After a morning spent with project conservator Emily Hick who introduced us to conservation theory, we had the chance to try out some of the techniques in practice. From surface cleaning to tear repair, we were able to take the first steps in learning how to conserve paper and understand the practical and ethical considerations involved in conservation.
Fin West and John Glass then led a session on the fascinating world of rare books. As cataloguers themselves, they picked out items in collection they had worked with personally. As well as seeing items dating back to the 16th century, we were surprised to learn that the department also features examples of graphic novels and comics. To give us a flavour of their roles at the university, we were each given a varied selection of donated books to assess by checking for duplicate records within the library catalogue.
The final session brought a complete change in tone with a visit to the Anatomy Museum, where we were greeted by two giant elephant skeletons. Ruth Pollitt then introduced us to the university’s extensive collection of specimens. We came face to face with the skeleton of William Burke, of the notorious murderers Burke and Hare. Once part of the teaching resources for Edinburgh’s medical school, the collections are still invaluable for visiting researchers and historians.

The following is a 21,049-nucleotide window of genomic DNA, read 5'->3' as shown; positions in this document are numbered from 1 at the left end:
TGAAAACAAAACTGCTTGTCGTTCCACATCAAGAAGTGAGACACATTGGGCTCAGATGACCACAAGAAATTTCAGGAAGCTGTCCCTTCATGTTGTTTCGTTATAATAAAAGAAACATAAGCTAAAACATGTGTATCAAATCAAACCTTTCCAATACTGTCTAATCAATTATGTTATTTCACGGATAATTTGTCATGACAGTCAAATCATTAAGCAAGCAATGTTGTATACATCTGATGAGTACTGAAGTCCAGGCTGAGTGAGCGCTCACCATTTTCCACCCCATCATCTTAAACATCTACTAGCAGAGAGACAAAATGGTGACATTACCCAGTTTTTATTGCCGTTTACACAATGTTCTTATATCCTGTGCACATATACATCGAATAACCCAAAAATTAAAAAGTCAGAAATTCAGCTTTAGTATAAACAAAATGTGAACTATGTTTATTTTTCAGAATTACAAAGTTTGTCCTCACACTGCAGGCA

As part of the summer school, we were each assigned projects to complete over the week. Our role has been to investigate the significance of social media within the heritage sector. Other projects include designing events to promote the recently acquired Paolozzi mosaics; planning an exhibition using items from the collection around the theme ‘Green’; and learning about the different methods used in collections documentation. Each group will present their findings at the end of the week.